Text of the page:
Equal Opportunities Commission

Pupils in school for deaf allege abuse by teachers

Students from Chun Tok School report cases of verbal abuse and detention to equality watchdog

PUBLISHED : Wednesday, 12 June, 2013, 12:00am
UPDATED : Wednesday, 12 June, 2013, 4:12am

Students have complained to the Equal Opportunities Commission about discrimination and bullying they say they faced from teachers in a school for the deaf in Diamond Hill.

A group of students, alumni and parents of Chun Tok School pupils yesterday asked the equality watchdog to look into five cases they said involved abuse and detention over two years.

It came as a teacher said the school last week received a threatening phone call, allegedly from a parent. About 30 complaints against the school, made by pupils past and present, have been exposed in the past months.

"We want the school to know that there are so many bullying cases. We are disappointed with how the principal handled the complaints," said Stella Chan Yuen-ting, 17.

The Form 5 pupil, who is hearing-impaired but not entirely deaf, had a disagreement with a teacher in April. She quoted the teacher as saying: "I have seen mentally disabled people. They are better than you."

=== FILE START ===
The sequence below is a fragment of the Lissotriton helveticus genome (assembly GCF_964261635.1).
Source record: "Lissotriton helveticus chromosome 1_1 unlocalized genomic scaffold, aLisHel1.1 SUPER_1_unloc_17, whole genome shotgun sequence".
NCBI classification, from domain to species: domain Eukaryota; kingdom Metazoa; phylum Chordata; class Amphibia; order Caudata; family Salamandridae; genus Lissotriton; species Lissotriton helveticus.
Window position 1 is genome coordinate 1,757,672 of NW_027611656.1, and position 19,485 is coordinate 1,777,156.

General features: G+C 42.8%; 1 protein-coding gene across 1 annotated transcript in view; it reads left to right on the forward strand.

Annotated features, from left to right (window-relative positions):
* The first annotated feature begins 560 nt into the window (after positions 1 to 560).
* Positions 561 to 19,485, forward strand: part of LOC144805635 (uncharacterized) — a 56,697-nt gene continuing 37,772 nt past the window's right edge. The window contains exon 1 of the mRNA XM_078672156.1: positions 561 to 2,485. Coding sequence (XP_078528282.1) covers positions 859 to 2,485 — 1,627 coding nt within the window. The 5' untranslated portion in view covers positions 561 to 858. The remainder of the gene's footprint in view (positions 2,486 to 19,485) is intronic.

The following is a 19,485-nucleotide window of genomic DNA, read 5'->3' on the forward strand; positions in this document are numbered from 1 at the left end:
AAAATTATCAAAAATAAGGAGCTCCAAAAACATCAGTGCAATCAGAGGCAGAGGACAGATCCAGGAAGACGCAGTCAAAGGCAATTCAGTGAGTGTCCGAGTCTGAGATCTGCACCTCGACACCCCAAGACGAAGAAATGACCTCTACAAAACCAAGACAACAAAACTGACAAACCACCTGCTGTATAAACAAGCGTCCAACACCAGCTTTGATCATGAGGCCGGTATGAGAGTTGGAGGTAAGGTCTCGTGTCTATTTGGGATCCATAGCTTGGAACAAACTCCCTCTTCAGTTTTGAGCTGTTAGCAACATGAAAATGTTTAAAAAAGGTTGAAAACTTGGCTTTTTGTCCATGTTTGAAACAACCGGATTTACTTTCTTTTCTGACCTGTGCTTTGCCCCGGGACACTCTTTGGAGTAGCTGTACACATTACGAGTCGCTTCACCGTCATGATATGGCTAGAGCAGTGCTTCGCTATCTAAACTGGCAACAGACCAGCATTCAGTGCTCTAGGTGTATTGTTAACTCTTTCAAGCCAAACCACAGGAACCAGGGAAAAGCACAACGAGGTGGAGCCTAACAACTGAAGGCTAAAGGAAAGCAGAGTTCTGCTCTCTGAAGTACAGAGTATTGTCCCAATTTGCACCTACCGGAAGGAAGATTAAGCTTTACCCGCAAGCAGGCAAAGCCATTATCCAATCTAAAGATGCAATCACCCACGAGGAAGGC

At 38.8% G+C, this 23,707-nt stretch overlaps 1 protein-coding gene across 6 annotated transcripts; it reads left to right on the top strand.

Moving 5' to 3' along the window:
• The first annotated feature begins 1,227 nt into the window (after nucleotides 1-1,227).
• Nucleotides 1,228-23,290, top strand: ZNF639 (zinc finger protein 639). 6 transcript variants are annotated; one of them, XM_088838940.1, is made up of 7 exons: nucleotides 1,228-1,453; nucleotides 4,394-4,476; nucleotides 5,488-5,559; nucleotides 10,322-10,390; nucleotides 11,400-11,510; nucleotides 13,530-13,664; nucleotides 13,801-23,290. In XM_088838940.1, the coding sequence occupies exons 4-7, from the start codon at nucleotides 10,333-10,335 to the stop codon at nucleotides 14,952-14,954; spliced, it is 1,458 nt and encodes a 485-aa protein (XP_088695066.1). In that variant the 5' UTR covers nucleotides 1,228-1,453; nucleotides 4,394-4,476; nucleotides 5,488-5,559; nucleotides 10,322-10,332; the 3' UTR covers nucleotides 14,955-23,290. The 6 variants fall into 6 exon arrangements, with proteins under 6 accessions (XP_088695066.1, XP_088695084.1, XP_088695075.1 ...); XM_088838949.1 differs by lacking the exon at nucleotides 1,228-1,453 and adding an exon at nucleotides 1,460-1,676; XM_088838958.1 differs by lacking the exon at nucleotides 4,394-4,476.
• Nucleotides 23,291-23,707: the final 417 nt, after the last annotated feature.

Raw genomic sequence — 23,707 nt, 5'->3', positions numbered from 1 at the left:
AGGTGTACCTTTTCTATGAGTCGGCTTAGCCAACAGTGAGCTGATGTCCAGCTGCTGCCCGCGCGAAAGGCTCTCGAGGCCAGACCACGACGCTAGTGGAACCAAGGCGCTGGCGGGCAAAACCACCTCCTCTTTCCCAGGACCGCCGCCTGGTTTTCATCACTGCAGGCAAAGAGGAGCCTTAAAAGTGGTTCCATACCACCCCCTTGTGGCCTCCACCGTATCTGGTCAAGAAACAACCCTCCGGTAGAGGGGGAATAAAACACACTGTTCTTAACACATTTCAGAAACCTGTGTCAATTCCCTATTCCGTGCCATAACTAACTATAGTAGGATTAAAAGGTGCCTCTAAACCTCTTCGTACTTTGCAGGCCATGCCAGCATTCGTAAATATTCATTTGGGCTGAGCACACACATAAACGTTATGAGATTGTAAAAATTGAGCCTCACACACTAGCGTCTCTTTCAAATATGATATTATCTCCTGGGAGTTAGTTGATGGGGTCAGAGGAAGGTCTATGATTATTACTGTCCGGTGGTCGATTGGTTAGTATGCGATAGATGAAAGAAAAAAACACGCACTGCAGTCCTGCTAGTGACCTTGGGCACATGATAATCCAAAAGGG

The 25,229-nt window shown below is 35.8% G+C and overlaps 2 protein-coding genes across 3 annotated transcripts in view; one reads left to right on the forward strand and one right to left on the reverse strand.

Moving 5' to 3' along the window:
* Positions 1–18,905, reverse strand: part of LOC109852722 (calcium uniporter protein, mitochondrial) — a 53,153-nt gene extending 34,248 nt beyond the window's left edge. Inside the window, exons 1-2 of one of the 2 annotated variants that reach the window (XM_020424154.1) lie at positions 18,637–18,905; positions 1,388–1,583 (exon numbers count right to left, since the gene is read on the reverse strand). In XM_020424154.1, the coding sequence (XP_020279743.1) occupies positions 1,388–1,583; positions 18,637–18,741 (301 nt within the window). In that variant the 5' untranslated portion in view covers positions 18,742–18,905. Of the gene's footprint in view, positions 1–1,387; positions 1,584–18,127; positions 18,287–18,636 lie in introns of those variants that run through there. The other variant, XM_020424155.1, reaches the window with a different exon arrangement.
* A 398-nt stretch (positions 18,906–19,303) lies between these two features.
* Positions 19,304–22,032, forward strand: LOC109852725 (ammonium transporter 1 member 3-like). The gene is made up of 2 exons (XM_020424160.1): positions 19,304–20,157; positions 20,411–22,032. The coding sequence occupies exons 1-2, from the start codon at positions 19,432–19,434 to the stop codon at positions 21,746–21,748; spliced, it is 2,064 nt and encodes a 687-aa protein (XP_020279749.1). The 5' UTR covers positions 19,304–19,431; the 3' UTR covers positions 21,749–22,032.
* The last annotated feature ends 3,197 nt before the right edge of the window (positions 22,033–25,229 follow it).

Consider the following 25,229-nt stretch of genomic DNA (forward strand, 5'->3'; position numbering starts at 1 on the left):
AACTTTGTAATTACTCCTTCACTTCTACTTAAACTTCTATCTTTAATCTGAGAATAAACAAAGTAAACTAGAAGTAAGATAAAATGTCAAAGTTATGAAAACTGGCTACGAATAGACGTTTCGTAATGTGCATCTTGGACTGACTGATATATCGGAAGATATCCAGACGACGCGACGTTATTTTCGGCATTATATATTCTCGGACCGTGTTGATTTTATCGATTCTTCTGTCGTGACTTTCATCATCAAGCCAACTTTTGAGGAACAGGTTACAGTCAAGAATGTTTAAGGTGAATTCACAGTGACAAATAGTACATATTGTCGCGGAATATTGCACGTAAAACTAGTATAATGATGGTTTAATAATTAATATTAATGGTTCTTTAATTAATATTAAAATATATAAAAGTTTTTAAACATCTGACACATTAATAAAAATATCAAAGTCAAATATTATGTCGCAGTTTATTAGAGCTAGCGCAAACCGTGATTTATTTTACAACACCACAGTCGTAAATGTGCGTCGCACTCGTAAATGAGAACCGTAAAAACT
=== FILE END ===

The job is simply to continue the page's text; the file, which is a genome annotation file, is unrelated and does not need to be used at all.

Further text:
Chan's mother said Chan complained to the principal, Lai Mi-har, about the remark, and several teachers later took her to a room to discuss the incident.

The teachers kept the girl in the room from 11am to 5pm that day. They allowed her to have her meals and use the washroom, but they did not let her return to class, the mother said.

Chan's classmate Winnie Cheung Wing-yin, 18, shared a similar experience after she complained about a teacher's insults. She was kept in a room for about seven hours. "They didn't let me go. I was very scared. I was afraid to go to school the next day. I cried," said Cheung.

Another student, Kwok Man-fai, 20, who graduated last year, said using sign language that a teacher had punished him by grabbing him and pushing him against a wall.

Chun Tok teacher Ng Siu-kei said records showed that teachers did not stop the pupils from leaving the room. The pupils wanted to stay and talk to the teachers, he said.

Ng said a school janitor last week received a call to the school. The caller, who claimed to be a parent, said "the school would not come to a good end", he said. The school reported the matter to the police.

The Education Bureau is currently investigating 20 complaints against Chun Tok School.